Customers, competitors, capabilities, capital, channels, communication, and coordination are the dimensions that determine whether an investment or project makes sense, according to Dye (2009). These dimensions can impact your ability to structure, launch, and execute projects successfully. As a result, navigating these seven dimensions will give you and your company an edge in ensuring project success.
Do you want to reach out to an existing customer base, an existing customer in a new area, or a new set of customers with this opportunity?
Seth Godin (2003, p. 41) highlighted the importance of understanding your customer, stressing that no two customers are alike. As a result, you must separate your customers and determine which group is the most profitable.
Also, you must determine who in the market is likely or willing to move beyond a current product or service. To succeed, you must figure out how to meet the needs of both groups.
Another thing to consider is what matters most to your customer. Do you truly understand what the customer wants, and can you communicate the benefit that the customer will receive?
What are the overt benefits? Doug Hall (2001) asked throughout his book ‘Jump Start Your Business Brain’. Are the advantages clear, specific, and obvious?
Businesses move into new areas for a variety of reasons, one of which is competition. It is crucial to identify existing and potential competitors before venturing into new business areas. If you’re trying to get away from the competition, you should be aware that the further you get away from your original idea or project, the more competitors you’ll encounter; this is because the further you get away from your original idea or project, the closer you get to a potential army of competitors.
If, on the other hand, there are few competitors, you must fully comprehend why. Is it simply because your move is revolutionary and you are the first to take it or are there no customers because it is too expensive or has too little profit potential?
You must also consider the actual product in addition to the competition. Will the project result in a “me-too” product or will it give you a “leap-frog” advantage over your competitors by being something new and innovative?
When comparing yourself to your competitors, it’s critical to figure out what makes your product or service stand out from the competition. Customers use this distinction to decide whether to work with you or a competitor based on value or price.
Credibility is established through capabilities and knowledge, and confidence is established through credibility. Customers, both internal and external, often hold off on making a final commitment until they are confident that you will deliver on your promises.
The following factors may influence your ability to keep your word and establish credibility:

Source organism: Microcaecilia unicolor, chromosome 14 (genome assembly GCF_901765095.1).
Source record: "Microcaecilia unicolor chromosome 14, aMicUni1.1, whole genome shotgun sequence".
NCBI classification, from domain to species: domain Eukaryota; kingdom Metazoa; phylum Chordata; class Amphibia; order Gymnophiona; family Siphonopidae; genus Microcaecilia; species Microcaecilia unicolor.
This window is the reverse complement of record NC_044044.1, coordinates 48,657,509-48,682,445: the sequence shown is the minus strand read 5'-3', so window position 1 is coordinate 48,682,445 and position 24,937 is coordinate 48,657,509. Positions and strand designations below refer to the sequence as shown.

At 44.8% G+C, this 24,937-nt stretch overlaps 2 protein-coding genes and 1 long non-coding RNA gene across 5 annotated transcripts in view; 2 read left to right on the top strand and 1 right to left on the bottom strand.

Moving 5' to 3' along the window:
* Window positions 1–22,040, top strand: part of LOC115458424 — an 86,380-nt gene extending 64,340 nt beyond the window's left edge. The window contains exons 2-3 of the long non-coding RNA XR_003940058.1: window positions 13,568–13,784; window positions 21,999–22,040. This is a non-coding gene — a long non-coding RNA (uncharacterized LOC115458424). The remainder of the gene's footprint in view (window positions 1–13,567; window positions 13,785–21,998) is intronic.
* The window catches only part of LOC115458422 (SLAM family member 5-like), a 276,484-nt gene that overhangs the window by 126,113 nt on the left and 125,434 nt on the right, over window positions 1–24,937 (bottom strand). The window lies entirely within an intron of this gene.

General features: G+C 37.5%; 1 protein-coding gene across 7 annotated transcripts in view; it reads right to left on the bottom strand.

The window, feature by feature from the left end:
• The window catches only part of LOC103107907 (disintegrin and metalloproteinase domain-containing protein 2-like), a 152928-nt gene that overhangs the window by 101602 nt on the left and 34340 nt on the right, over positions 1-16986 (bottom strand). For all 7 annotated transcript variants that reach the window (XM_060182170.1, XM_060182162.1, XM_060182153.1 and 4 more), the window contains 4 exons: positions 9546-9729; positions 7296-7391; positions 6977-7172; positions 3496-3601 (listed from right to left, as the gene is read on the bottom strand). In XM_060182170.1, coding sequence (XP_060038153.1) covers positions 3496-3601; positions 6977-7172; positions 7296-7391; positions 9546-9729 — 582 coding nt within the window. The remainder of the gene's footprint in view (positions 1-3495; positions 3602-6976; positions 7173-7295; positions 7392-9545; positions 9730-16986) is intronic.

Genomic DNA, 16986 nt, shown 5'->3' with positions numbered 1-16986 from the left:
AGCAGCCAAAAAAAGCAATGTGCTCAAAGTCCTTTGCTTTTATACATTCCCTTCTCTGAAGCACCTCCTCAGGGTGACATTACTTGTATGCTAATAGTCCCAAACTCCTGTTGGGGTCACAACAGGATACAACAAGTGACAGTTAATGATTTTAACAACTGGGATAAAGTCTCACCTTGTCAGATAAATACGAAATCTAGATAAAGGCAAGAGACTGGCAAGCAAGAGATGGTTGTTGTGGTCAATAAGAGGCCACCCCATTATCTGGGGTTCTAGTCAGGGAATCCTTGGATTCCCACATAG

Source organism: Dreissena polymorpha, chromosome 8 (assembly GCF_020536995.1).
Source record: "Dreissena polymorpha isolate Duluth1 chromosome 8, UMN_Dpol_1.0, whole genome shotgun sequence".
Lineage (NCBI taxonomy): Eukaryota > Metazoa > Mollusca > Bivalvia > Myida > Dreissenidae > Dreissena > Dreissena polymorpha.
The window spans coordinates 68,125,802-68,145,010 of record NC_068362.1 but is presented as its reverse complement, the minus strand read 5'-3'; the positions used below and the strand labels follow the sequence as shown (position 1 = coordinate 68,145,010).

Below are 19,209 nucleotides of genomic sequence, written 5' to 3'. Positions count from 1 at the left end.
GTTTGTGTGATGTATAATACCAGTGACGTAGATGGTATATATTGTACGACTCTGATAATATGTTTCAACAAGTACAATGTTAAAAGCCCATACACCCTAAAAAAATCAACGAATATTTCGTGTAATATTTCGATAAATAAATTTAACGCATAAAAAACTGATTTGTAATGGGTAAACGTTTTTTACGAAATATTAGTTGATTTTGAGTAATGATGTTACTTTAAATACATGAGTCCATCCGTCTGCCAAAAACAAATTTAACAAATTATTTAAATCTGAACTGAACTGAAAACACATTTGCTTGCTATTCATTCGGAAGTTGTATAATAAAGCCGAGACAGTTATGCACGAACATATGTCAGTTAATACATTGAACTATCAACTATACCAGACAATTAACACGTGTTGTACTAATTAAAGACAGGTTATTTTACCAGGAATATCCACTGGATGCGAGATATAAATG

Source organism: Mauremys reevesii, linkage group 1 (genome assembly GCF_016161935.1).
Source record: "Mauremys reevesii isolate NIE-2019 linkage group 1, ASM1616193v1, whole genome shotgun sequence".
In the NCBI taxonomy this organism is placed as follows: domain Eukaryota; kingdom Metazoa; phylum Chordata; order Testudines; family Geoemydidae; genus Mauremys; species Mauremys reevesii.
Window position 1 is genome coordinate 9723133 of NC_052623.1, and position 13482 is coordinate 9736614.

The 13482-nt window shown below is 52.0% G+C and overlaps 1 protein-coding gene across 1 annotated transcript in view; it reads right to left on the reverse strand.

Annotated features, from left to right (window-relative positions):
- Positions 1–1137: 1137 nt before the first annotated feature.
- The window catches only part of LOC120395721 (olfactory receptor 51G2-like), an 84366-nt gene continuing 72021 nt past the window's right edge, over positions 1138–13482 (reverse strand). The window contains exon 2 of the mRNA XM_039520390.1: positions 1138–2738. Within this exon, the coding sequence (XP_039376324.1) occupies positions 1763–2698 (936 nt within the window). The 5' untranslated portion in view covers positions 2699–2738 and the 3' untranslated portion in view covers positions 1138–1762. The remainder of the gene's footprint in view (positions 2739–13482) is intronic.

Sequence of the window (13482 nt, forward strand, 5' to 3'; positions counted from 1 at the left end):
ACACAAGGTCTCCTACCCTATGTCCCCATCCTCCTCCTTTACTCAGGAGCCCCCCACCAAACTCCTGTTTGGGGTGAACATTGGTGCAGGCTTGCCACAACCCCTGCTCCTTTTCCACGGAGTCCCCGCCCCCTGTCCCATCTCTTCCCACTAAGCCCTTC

- Personal experience: This is where prototyping comes in to help build and improve the customer experience. It is critical for projects to allow customers to experience, see, and feel what they will receive.
- Guarantees: What guarantee is your project going to give your customer? Are you willing to put your reputation on the line and stand behind your stated benefits?
- Testimonials: It is critical to note this. The opinions of others on your project are extremely important to its success. There’s an adage that if someone likes something, they’ll tell three people about it; if not, they’ll tell fifteen.
Most businesses want to expand but lack the resources to do so. However, it’s better if you can rely solely on available resources. In the absence of available resources, you must answer this vital project expansion question; what is the magnitude and timing of investment versus expected revenues if external funding and resources are required? The answer to this question will give you an insight into the next course of action.
It’s sometimes more difficult to get the project results to the customer than it is to develop the product in the first place. There are significant differences in the methods used to bring a product to market. If you’re trying to move to an Internet or Web-based approach, it can be even more difficult. Hence, the different channels have their peculiar challenges. Identifying these challenges will help you map out a working strategy.
Businesses operate on information and the quality of the information matters. The importance of both internal and external communication is making a strategic shift cannot be overemphasized.
You’ll need a clear understanding of the big picture to integrate all of the other C’s. The extent to which other parties are involved versus working alone, and how much risk and uncertainty are associated with each move are all factors to consider when it comes to coordination and maintaining synergy.
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Adapted from: Dye, L. D. (2009). Navigating the seven C’s to project success. Paper presented at PMI® Global Congress 2009—North America, Orlando, FL. Newtown Square, PA: Project Management Institute.